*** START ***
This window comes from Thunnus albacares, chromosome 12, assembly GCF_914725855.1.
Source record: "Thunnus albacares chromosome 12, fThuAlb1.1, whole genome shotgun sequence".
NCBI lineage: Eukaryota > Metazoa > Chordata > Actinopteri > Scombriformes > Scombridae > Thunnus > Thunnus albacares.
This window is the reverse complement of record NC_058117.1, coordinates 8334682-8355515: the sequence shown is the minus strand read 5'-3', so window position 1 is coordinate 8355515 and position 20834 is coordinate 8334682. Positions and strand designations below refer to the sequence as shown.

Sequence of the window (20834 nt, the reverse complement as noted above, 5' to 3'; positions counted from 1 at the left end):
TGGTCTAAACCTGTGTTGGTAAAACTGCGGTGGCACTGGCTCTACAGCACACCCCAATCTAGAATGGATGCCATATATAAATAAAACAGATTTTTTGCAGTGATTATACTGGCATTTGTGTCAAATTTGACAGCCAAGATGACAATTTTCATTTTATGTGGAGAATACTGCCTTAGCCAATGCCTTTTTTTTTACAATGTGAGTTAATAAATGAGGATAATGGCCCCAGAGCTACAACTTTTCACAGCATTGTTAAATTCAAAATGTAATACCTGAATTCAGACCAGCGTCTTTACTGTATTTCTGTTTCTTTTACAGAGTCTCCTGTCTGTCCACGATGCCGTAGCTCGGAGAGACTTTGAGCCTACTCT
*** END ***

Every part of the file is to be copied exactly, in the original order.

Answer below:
This window comes from Thunnus albacares, chromosome 12, assembly GCF_914725855.1.
Source record: "Thunnus albacares chromosome 12, fThuAlb1.1, whole genome shotgun sequence".
NCBI lineage: Eukaryota > Metazoa > Chordata > Actinopteri > Scombriformes > Scombridae > Thunnus > Thunnus albacares.
This window is the reverse complement of record NC_058117.1, coordinates 8334682-8355515: the sequence shown is the minus strand read 5'-3', so window position 1 is coordinate 8355515 and position 20834 is coordinate 8334682. Positions and strand designations below refer to the sequence as shown.

Sequence of the window (20834 nt, the reverse complement as noted above, 5' to 3'; positions counted from 1 at the left end):
TGGTCTAAACCTGTGTTGGTAAAACTGCGGTGGCACTGGCTCTACAGCACACCCCAATCTAGAATGGATGCCATATATAAATAAAACAGATTTTTTGCAGTGATTATACTGGCATTTGTGTCAAATTTGACAGCCAAGATGACAATTTTCATTTTATGTGGAGAATACTGCCTTAGCCAATGCCTTTTTTTTTACAATGTGAGTTAATAAATGAGGATAATGGCCCCAGAGCTACAACTTTTCACAGCATTGTTAAATTCAAAATGTAATACCTGAATTCAGACCAGCGTCTTTACTGTATTTCTGTTTCTTTTACAGAGTCTCCTGTCTGTCCACGATGCCGTAGCTCGGAGAGACTTTGAGCCTACTCT